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Software Bugs in MS Access

  1. #1
    ajetrumpet is offline Banned
    Windows Vista Access 2007
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    Software Bugs in MS Access

    All,

    This is for those of you out there that are unaware of the many low-level shortcomings of Access. Unfortunately, many people rely on this program for database needs, but the low-level programming done by Microsoft engineers (which continues to be relied upon by the general public) is not properly done (nor has it probably ever been). This thread outlines some of the major inconsistencies/bugs with Microsoft Access that I've found (tested with 2007 and 2010 only):


    1) Querying/Storing [Blanks] in Tables
    • Both through the interface and with code, querying a value that is comprised completely of blanks/spaces (regardless of the amount of blank space used in the value) can be specified with any length of "blank value" criteria, including a zero-length string.

      For instance, Access will return a value of " " (3 blank spaces) with any of the following criteria listed:

      Code:
      SELECT * FROM [table] WHERE [field] = " "
      Code:
      SELECT * FROM [table] WHERE [field] = ""
      Code:
      SELECT * FROM [table] WHERE [field] = "            "
      Conversely, the program will also return inconsistent value strings like this if the actual value is a zero-length string but the query asks for values with any number of blank spaces.



    2) Deleting Values in Tables With Keyboard VS. Update Queries
    • Manual deletions/blanking of values in tables with the keyboard automatically result in the value being updated to NULL (this includes using the Find/Replace feature). Conversely, Access regards update queries as LITERAL. For instance, this update query will produce a zero-length string value in a field:

      Code:
      UPDATE [table] SET [table].[field] = ""
      But oops, the next time you query that field with something like " " in the criteria, you'll get your zero-length string record along with the records you do actually want.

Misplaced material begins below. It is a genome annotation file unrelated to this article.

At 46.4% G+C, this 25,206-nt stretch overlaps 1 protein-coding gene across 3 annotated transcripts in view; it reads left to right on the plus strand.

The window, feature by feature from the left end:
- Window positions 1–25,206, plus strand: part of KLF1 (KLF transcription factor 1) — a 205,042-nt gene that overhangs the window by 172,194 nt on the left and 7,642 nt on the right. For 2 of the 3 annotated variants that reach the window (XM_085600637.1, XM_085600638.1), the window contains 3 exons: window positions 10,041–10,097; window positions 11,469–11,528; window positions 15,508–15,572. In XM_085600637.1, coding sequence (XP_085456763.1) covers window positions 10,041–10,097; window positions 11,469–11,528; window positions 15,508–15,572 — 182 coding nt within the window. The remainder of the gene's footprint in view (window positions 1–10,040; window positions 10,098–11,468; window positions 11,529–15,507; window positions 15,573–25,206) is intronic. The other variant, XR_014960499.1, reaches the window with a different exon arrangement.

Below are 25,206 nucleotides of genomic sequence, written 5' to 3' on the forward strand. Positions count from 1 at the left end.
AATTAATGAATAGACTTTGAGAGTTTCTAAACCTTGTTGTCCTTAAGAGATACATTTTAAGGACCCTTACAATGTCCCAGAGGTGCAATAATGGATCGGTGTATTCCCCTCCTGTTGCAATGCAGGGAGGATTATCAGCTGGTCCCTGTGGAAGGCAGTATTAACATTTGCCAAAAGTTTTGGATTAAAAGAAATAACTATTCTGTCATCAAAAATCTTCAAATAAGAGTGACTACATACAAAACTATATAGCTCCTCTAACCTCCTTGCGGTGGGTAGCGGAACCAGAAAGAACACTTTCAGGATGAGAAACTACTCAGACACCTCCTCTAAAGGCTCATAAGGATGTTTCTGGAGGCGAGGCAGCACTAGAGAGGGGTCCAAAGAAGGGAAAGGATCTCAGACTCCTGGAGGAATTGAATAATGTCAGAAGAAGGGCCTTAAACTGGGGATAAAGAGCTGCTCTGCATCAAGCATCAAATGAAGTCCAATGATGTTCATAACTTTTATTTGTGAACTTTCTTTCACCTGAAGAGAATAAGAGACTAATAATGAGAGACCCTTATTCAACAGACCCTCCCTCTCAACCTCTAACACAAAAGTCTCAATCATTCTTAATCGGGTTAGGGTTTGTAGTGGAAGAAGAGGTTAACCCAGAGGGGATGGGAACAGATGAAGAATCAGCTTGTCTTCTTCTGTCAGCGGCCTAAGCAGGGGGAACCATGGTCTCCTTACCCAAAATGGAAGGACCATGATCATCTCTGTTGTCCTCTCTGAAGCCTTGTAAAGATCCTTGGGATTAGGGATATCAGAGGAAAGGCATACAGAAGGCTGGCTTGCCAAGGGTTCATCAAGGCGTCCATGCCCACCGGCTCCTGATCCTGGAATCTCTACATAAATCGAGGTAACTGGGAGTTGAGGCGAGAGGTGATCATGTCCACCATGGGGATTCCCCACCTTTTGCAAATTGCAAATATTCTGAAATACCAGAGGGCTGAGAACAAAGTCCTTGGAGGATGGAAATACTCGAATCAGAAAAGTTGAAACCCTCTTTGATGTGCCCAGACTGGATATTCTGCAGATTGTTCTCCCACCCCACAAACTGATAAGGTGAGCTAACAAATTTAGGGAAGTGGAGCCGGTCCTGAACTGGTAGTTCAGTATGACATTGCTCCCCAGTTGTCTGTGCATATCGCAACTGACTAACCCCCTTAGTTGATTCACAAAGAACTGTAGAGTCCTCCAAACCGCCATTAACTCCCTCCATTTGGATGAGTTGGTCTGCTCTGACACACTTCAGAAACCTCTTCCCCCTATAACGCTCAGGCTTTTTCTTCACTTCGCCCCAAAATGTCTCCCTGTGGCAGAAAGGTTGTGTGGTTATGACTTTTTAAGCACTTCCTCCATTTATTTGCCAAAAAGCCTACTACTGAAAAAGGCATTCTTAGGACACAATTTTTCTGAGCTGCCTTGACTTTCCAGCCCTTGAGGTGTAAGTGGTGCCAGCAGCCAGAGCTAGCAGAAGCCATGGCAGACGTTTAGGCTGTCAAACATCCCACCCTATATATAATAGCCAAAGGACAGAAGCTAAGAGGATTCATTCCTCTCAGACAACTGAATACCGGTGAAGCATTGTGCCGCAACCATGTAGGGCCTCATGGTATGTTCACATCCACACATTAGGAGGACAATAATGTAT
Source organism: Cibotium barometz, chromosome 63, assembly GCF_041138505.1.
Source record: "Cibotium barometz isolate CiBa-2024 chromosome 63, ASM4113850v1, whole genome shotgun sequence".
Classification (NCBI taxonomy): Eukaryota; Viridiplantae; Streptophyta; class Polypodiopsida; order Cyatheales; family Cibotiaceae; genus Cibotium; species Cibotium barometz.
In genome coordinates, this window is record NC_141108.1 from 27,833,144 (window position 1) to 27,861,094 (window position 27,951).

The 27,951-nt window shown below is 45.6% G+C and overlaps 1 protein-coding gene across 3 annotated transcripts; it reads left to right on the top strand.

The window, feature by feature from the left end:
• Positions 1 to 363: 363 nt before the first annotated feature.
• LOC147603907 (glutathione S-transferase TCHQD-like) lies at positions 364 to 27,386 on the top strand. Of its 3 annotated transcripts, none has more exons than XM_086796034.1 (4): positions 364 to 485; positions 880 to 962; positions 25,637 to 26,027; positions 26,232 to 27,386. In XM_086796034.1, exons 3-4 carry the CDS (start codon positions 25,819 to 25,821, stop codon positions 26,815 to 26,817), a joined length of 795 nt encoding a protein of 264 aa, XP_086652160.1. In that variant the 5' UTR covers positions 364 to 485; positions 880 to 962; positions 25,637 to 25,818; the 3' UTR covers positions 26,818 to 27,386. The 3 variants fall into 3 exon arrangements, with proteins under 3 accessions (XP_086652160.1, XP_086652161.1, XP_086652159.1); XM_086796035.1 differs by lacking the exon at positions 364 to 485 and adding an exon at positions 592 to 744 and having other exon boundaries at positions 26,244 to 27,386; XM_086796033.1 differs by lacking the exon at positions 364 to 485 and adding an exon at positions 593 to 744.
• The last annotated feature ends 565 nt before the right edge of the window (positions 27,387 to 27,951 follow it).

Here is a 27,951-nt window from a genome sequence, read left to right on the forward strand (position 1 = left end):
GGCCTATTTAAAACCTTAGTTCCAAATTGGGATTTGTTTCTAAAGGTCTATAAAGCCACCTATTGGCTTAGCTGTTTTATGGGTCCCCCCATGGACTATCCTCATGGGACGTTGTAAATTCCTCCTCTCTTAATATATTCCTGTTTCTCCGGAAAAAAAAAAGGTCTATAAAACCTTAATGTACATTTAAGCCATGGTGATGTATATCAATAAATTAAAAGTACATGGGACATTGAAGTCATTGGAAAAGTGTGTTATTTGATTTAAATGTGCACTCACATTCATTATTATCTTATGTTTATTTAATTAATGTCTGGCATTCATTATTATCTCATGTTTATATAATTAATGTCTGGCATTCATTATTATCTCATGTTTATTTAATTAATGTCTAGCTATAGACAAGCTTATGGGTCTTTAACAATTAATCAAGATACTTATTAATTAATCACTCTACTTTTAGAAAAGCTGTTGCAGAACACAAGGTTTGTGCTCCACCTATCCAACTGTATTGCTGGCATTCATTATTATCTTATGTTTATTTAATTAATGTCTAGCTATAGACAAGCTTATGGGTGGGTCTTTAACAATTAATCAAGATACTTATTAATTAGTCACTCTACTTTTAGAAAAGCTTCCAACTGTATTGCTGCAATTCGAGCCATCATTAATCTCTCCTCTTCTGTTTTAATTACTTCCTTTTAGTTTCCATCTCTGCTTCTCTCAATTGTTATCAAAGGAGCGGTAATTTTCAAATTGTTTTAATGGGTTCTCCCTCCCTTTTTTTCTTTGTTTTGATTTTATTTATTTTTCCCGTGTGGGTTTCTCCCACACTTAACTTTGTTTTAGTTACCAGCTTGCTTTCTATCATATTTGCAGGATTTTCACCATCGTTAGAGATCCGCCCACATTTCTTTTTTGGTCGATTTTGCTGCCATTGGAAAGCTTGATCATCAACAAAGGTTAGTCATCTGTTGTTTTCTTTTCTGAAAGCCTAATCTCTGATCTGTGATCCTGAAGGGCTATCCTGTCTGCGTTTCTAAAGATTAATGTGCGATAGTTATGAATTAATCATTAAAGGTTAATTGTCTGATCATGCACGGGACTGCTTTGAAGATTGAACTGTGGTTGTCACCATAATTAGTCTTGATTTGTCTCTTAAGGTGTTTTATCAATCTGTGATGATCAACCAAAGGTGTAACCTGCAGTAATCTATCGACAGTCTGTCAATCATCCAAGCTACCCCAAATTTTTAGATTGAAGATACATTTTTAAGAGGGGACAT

3) Program-Generated Query Aliases Named "Expr#"
    • This is simply a consequence of very poor attention to detail on Microsoft's part. I've seen query statements that have been automatically manipulated by Access in a variety of scenarios. And most of them result in the following happening to an Access query statement (or to a portion of the statement):


      • Query fields are automatically updated with "Expr#" alias names. In other words, every field in the SELECT statement portion of the query has a " AS [Expr#]" string appended to the end of it.


      Finding the cause of this stuff is probably impossible, because more than likely there is more than one cause. But in short, it's reasonable to say that a change in table definition will result in high risk that this will happen to a query that's requesting data from that table. From my experience, these are the things not to do if you want to minimizing the risk of being infected by this "alias field name" bug:


      • Dynamically deleting a table and then re-creating it from a [code] source/application outside of Access (eg. - vb6/vb.net/sql server).
      • Delete a field in a table (that is needed by an Access query) from a [code] source/application outside of Access.
      • Creating queries or updates to query statements in an Access database that are based on non-existent tables at the point in time that the query is actually created/updated.
      • Appending data from a temp table to a source table that is the basis for a query.
      • Dynamically creating/updating queries or query statements with code, the source being either Access VBA or from an outside interfacing application like vb.net.



    4) Switching From SQL-View to Design-View in the QBE
    • These 2 views of the query builder operate in completely different manners. From my experience anyway, the primary difference can basically be understood by accepting the fact that SQL-view is completely unregulated by Access. In other words, the SQL you manually write in SQL-view will be literally executed by Access without any automatic program/SQL syntax manipulation.